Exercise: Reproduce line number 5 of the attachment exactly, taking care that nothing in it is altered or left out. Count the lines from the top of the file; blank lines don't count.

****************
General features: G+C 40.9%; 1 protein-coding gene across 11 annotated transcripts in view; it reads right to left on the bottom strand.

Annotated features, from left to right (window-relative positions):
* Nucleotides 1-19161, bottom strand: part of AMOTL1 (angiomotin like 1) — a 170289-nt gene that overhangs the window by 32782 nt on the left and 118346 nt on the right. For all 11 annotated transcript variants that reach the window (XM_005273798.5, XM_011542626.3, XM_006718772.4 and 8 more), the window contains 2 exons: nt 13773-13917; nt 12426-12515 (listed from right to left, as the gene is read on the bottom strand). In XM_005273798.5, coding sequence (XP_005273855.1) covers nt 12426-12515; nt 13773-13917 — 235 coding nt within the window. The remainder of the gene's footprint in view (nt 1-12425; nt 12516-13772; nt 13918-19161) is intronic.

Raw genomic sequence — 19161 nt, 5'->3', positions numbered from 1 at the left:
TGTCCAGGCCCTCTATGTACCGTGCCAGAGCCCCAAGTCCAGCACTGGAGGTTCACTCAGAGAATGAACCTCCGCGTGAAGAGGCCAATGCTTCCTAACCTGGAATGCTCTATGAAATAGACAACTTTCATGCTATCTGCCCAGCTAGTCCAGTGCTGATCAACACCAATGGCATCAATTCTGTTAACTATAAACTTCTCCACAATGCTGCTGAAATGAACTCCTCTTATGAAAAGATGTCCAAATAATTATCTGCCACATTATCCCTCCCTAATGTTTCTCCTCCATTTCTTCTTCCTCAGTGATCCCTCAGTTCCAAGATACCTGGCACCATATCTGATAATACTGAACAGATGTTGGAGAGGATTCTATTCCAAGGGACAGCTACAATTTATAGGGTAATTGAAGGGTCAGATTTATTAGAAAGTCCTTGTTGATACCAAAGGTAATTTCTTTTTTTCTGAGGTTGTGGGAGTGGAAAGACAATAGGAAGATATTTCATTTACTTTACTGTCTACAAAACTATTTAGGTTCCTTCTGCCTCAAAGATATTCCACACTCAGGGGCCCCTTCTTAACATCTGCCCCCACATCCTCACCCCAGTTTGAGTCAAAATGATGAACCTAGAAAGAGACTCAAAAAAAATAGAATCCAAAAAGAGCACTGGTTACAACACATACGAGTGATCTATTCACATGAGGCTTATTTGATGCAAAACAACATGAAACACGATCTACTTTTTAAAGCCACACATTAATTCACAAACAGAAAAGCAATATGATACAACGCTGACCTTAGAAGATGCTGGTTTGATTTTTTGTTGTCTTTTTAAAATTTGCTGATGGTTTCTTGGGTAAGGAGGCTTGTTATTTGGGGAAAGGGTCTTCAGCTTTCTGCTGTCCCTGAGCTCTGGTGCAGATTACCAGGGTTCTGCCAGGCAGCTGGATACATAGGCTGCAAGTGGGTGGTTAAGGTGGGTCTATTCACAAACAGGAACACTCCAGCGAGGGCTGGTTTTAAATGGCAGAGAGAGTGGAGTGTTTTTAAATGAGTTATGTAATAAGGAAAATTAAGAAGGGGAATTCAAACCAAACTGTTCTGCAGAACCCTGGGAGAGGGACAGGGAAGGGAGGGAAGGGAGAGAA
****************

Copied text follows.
TGTCCAGGCCCTCTATGTACCGTGCCAGAGCCCCAAGTCCAGCACTGGAGGTTCACTCAGAGAATGAACCTCCGCGTGAAGAGGCCAATGCTTCCTAACCTGGAATGCTCTATGAAATAGACAACTTTCATGCTATCTGCCCAGCTAGTCCAGTGCTGATCAACACCAATGGCATCAATTCTGTTAACTATAAACTTCTCCACAATGCTGCTGAAATGAACTCCTCTTATGAAAAGATGTCCAAATAATTATCTGCCACATTATCCCTCCCTAATGTTTCTCCTCCATTTCTTCTTCCTCAGTGATCCCTCAGTTCCAAGATACCTGGCACCATATCTGATAATACTGAACAGATGTTGGAGAGGATTCTATTCCAAGGGACAGCTACAATTTATAGGGTAATTGAAGGGTCAGATTTATTAGAAAGTCCTTGTTGATACCAAAGGTAATTTCTTTTTTTCTGAGGTTGTGGGAGTGGAAAGACAATAGGAAGATATTTCATTTACTTTACTGTCTACAAAACTATTTAGGTTCCTTCTGCCTCAAAGATATTCCACACTCAGGGGCCCCTTCTTAACATCTGCCCCCACATCCTCACCCCAGTTTGAGTCAAAATGATGAACCTAGAAAGAGACTCAAAAAAAATAGAATCCAAAAAGAGCACTGGTTACAACACATACGAGTGATCTATTCACATGAGGCTTATTTGATGCAAAACAACATGAAACACGATCTACTTTTTAAAGCCACACATTAATTCACAAACAGAAAAGCAATATGATACAACGCTGACCTTAGAAGATGCTGGTTTGATTTTTTGTTGTCTTTTTAAAATTTGCTGATGGTTTCTTGGGTAAGGAGGCTTGTTATTTGGGGAAAGGGTCTTCAGCTTTCTGCTGTCCCTGAGCTCTGGTGCAGATTACCAGGGTTCTGCCAGGCAGCTGGATACATAGGCTGCAAGTGGGTGGTTAAGGTGGGTCTATTCACAAACAGGAACACTCCAGCGAGGGCTGGTTTTAAATGGCAGAGAGAGTGGAGTGTTTTTAAATGAGTTATGTAATAAGGAAAATTAAGAAGGGGAATTCAAACCAAACTGTTCTGCAGAACCCTGGGAGAGGGACAGGGAAGGGAGGGAAGGGAGAGAA